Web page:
Part of what I see when I look at that video is that we consistently think that it is reasonable for armed officers to be afraid of ordinary unarmed citizens who happen to be in black bodies, but we don’t seem to think it’s reasonable for unarmed ordinary black citizens to be afraid of police officers who are armed.
— 

Melissa Harris-Perry, on the video showing the murder of Samuel DeBose.

The common police refrain - “I feared for my safety” (from an UNarmed black person) - is always claimed whenever the police unnecessarily use excessive force or draw their weapons on completely unarmed black people.

We keep seeing it over and over and over: from Sandra Bland, to Eric Garner, to Mike Brown, to John Crawford, to Mariam Carey, to LeVar Jones, to Walter Scott, to 12-year-old Tamir Rice…even unarmed black children playing at a pool party are not safe from being instantly dehumanized (within seconds) and quite literally targeted as “threats” by police responding to some trivial “infraction.”

Believe me, black people have far more to fear from the police than they have to fear from us.

Visiting the National Historical Site for the Brown vs. Board of Education. It was great to see the progress that was made in that case commemorated, but (especially having been to the Michael Brown memorial yesterday) also was a reminder of how far we have to come in combatting racism: minorities are still discriminated against in education and the workforce, paid less, and are frequently targeted by police officers. Police brutality against black people is especially bad, with Mike Brown, John Crawford Jr., Eric Garner, Sandra Bland, Tamir Rice, Yvette Smith, and Sandra Bland only being a few of the countless unarmed people killed. And, there are still people flying the confederate flag, and people who make public death threats to black people when said flag is taken down. So yeah, we have a long way to go. But this landmark was a reminder that it is possible to make change happen. (en Brown v. Board of Education National Historic Site)

10

Victims of police brutality… Art by Ashley A. Woods.

This is my submission for the APB - Artists Against Police Brutality book - with John Jennings and Bill Campbell. Please take the time to read about the victims in the subsequent posts.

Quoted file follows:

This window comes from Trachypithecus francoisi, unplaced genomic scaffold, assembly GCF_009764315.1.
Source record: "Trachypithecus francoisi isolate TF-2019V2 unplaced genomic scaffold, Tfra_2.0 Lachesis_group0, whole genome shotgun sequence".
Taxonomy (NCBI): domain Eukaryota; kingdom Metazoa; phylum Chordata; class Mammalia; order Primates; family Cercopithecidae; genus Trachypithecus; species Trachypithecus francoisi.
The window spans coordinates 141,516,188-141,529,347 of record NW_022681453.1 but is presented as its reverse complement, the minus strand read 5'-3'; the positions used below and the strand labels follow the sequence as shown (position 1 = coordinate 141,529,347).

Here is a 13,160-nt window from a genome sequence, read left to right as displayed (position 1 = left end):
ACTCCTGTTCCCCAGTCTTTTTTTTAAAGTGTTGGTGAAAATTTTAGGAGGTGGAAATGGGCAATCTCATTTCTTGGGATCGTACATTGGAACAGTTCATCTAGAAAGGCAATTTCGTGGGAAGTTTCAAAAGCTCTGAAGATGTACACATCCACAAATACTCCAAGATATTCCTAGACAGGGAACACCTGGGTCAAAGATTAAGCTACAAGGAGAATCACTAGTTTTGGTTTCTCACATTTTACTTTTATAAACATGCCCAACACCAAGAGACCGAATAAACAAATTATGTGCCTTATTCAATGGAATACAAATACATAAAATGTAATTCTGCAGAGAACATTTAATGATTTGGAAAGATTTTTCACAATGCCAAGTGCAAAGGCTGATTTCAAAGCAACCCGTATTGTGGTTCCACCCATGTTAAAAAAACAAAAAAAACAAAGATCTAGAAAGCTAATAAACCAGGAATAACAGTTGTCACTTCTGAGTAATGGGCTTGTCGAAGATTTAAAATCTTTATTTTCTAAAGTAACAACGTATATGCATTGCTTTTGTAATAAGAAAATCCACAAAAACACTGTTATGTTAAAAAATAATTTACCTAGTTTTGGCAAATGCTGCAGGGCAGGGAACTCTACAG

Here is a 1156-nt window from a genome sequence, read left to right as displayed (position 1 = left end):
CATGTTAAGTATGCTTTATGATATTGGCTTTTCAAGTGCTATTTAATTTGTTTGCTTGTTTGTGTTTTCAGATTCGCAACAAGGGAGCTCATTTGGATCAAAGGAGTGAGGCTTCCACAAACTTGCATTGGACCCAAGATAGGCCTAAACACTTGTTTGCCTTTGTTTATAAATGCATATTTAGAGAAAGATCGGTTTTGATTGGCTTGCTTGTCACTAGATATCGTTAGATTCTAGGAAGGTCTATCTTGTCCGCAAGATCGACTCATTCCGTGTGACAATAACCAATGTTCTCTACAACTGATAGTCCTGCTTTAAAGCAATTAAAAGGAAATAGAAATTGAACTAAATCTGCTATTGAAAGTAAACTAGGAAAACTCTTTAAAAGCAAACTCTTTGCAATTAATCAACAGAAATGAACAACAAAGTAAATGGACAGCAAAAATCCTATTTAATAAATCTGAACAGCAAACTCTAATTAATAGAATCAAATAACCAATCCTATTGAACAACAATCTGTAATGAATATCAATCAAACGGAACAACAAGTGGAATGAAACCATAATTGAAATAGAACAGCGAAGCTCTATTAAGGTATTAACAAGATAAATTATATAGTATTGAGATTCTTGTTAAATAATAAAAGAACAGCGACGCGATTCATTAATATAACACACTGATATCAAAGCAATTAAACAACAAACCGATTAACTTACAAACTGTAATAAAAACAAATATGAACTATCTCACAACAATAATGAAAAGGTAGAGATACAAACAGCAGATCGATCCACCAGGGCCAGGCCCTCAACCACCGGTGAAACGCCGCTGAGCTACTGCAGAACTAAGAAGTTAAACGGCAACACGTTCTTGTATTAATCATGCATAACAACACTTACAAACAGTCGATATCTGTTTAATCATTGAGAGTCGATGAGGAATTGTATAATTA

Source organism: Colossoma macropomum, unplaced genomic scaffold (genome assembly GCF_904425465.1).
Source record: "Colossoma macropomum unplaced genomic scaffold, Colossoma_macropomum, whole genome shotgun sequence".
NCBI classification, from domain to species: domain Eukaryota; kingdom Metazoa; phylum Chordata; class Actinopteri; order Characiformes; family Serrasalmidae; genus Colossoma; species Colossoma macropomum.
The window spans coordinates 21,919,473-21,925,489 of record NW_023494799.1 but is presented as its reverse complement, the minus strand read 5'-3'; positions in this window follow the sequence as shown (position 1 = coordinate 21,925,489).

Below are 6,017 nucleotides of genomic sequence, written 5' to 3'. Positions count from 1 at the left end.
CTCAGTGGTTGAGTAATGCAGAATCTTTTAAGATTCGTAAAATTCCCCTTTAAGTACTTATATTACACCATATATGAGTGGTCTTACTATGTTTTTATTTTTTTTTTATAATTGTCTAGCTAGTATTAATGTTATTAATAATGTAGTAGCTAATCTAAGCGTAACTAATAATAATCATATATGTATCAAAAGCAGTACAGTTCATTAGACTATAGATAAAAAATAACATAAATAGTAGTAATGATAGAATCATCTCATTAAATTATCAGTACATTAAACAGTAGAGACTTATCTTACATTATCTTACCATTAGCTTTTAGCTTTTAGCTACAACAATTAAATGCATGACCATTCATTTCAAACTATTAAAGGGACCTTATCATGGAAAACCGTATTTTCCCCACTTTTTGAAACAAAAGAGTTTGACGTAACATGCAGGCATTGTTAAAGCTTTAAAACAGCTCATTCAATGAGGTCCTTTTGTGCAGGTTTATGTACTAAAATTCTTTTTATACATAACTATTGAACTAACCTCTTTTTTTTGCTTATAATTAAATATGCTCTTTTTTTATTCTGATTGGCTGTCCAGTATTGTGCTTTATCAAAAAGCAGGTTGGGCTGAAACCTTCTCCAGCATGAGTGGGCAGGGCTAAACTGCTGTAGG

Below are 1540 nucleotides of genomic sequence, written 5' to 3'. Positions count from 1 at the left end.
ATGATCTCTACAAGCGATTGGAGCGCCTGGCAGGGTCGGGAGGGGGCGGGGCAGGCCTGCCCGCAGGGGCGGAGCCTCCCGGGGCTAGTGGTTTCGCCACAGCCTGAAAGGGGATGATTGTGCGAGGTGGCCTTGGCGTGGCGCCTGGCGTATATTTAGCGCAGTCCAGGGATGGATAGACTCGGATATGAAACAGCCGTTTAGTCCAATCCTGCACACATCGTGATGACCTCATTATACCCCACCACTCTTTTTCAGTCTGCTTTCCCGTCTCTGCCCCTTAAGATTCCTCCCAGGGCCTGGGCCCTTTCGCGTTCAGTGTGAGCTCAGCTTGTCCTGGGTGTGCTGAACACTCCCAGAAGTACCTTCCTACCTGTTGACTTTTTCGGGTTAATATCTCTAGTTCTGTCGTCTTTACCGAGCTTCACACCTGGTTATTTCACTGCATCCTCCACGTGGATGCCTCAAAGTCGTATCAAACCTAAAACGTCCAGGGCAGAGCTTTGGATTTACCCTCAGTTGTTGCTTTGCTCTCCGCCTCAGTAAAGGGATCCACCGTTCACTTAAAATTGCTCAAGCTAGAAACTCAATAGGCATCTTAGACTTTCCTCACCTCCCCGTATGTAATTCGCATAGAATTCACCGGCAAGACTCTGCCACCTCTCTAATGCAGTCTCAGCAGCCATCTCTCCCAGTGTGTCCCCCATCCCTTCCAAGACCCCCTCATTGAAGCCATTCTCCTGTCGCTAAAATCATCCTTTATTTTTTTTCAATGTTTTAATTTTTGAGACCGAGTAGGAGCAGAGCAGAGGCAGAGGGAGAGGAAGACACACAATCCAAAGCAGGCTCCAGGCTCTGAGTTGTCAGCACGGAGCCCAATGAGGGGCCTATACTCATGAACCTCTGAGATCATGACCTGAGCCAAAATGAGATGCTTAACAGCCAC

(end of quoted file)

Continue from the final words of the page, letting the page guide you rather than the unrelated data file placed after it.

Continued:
10

While there is a lot of appropriate rage about Ferguson right now, the killing of John Crawford, III is getting less attention than it deserves. I put Shaun King’s tweets and history lesson on the matter in chronological order for easier consumption.

Links:

Autopsy and video show John Crawford shot from behind in Wal-Mart

Witness in murder of John Crawford changes story

You really should be following Shaun King on Twitter.

8

After police shot and killed 22-year-old John Crawford in August for picking up a legal BB gun in a Walmart store in Beavercreek, Ohio, police detective Rodney Curd interrogated Crawford’s girlfriend Tasha Thomas for 90 minutes, suggesting she may have helped him take a gun into the store, even though Crawford had no gun. Detective Curd didn’t tell Thomas that her boyfriend Crawford was dead until the end of the interrogation, the Guardian reported. A grand jury decided in September not to indict the officers who killed Crawford.

5

No. 168 “The Unarmed" 

Rest In Peace…

to Michael Brown, John Crawford, Eric Garner, Trayvon Martin, Renisha McBride, Oscar Grant, Sean Bell And the countless other lives that have been taken away from this world due to prejudice.

And an honor to the many people in Ferguson standing up, fighting, hoping that some kind of justice can be had in the midst of chaos.

Nelson Mandela was once a “terrorist”. Martin Luther King was once a “criminal”. Malcolm X was once a “Radical”. Now, protesters are “looters” or “thugs”. Seems to me like they can say all they want to today: the truth will still come out tomorrow.

9

Oakland Community Demands Justice for John Crawford III at East-Side Walmart | AmericaWakieWakie

January 18th, 2015

Pictured: John Crawford, 22, was shot and killed Aug. 5th by police in the Dayton suburb of Beavercreek, Ohio, while holding a toy rifle in a Walmart. He was remembered today as protesters shutdown an East Oakland Walmart and placed stickers on products reading “WARNING: Persons of color picking up this object may be subject serious injury or death at the hands of Walmart and police”. It has been 163 days since Crawford was gunned down by two police officers, neither of which were indicted.

This action, like several others across the Bay Area this weekend, took place in response to the Anti-Police Terror Project’s call for a weekend of reclaiming MLK’s militant legacy of direct action, a call which came initially from Ferguson Action. The Anti-Police Terror Project is a multi-racial, multi-generational coalition of concerned and committed institutions, organizations and individuals committed to ending state sanctioned murder of Black, Brown & Poor People. 

(Photo Credit: Twitter)